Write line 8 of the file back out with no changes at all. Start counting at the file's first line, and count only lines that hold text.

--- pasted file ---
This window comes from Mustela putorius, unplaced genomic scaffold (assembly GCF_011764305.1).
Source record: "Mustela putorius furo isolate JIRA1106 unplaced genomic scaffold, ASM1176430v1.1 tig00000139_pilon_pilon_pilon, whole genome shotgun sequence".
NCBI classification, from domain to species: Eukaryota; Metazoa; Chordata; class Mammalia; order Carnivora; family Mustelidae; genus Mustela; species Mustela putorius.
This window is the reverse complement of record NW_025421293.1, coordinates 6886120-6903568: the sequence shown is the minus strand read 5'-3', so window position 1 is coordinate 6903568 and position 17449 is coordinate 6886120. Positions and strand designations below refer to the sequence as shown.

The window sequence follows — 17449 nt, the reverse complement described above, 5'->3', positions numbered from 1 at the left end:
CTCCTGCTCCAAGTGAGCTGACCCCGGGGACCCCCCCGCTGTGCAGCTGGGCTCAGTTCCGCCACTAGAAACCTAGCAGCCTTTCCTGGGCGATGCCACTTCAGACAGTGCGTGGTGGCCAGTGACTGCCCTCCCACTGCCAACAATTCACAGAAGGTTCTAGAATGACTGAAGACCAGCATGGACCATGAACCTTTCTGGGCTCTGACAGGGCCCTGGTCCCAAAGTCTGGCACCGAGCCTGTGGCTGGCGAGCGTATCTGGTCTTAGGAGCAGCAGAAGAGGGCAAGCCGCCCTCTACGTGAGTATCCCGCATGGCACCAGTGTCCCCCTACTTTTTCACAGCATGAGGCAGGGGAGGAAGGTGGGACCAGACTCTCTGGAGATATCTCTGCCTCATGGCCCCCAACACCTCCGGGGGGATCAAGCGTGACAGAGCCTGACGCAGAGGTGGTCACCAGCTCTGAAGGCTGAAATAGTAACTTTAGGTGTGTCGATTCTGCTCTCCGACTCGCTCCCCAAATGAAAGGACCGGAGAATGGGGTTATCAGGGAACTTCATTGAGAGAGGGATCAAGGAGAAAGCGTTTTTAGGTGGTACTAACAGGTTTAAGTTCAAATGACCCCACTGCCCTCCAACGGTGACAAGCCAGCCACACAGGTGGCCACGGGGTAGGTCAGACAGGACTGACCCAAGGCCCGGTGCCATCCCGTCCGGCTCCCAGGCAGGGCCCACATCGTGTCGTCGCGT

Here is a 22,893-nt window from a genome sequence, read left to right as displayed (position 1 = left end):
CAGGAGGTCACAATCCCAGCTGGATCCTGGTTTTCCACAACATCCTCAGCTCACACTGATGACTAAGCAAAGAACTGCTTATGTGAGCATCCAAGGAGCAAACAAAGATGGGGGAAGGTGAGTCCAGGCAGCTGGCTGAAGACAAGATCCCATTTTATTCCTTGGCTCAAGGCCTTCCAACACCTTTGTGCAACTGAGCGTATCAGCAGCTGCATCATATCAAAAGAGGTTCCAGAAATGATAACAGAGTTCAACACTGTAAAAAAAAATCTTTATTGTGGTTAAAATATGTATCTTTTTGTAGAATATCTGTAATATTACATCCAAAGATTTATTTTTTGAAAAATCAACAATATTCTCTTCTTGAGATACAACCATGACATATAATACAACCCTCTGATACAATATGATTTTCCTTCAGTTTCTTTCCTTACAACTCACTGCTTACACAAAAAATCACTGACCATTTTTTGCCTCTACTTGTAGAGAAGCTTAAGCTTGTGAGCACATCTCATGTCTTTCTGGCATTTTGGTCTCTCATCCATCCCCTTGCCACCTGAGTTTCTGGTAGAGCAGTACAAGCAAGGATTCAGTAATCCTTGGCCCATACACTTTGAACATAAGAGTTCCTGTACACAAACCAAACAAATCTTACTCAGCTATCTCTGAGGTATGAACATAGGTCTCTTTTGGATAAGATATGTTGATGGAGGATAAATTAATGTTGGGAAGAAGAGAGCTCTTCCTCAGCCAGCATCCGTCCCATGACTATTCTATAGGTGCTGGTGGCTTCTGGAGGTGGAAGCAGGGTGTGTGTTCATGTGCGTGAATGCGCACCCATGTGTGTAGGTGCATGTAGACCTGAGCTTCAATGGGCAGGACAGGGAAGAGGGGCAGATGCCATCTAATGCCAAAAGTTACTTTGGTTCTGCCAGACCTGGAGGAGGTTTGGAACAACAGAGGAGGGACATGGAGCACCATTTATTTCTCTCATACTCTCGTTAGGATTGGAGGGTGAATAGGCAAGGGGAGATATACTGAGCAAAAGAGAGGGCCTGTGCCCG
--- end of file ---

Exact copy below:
CAGGAGGTCACAATCCCAGCTGGATCCTGGTTTTCCACAACATCCTCAGCTCACACTGATGACTAAGCAAAGAACTGCTTATGTGAGCATCCAAGGAGCAAACAAAGATGGGGGAAGGTGAGTCCAGGCAGCTGGCTGAAGACAAGATCCCATTTTATTCCTTGGCTCAAGGCCTTCCAACACCTTTGTGCAACTGAGCGTATCAGCAGCTGCATCATATCAAAAGAGGTTCCAGAAATGATAACAGAGTTCAACACTGTAAAAAAAAATCTTTATTGTGGTTAAAATATGTATCTTTTTGTAGAATATCTGTAATATTACATCCAAAGATTTATTTTTTGAAAAATCAACAATATTCTCTTCTTGAGATACAACCATGACATATAATACAACCCTCTGATACAATATGATTTTCCTTCAGTTTCTTTCCTTACAACTCACTGCTTACACAAAAAATCACTGACCATTTTTTGCCTCTACTTGTAGAGAAGCTTAAGCTTGTGAGCACATCTCATGTCTTTCTGGCATTTTGGTCTCTCATCCATCCCCTTGCCACCTGAGTTTCTGGTAGAGCAGTACAAGCAAGGATTCAGTAATCCTTGGCCCATACACTTTGAACATAAGAGTTCCTGTACACAAACCAAACAAATCTTACTCAGCTATCTCTGAGGTATGAACATAGGTCTCTTTTGGATAAGATATGTTGATGGAGGATAAATTAATGTTGGGAAGAAGAGAGCTCTTCCTCAGCCAGCATCCGTCCCATGACTATTCTATAGGTGCTGGTGGCTTCTGGAGGTGGAAGCAGGGTGTGTGTTCATGTGCGTGAATGCGCACCCATGTGTGTAGGTGCATGTAGACCTGAGCTTCAATGGGCAGGACAGGGAAGAGGGGCAGATGCCATCTAATGCCAAAAGTTACTTTGGTTCTGCCAGACCTGGAGGAGGTTTGGAACAACAGAGGAGGGACATGGAGCACCATTTATTTCTCTCATACTCTCGTTAGGATTGGAGGGTGAATAGGCAAGGGGAGATATACTGAGCAAAAGAGAGGGCCTGTGCCCG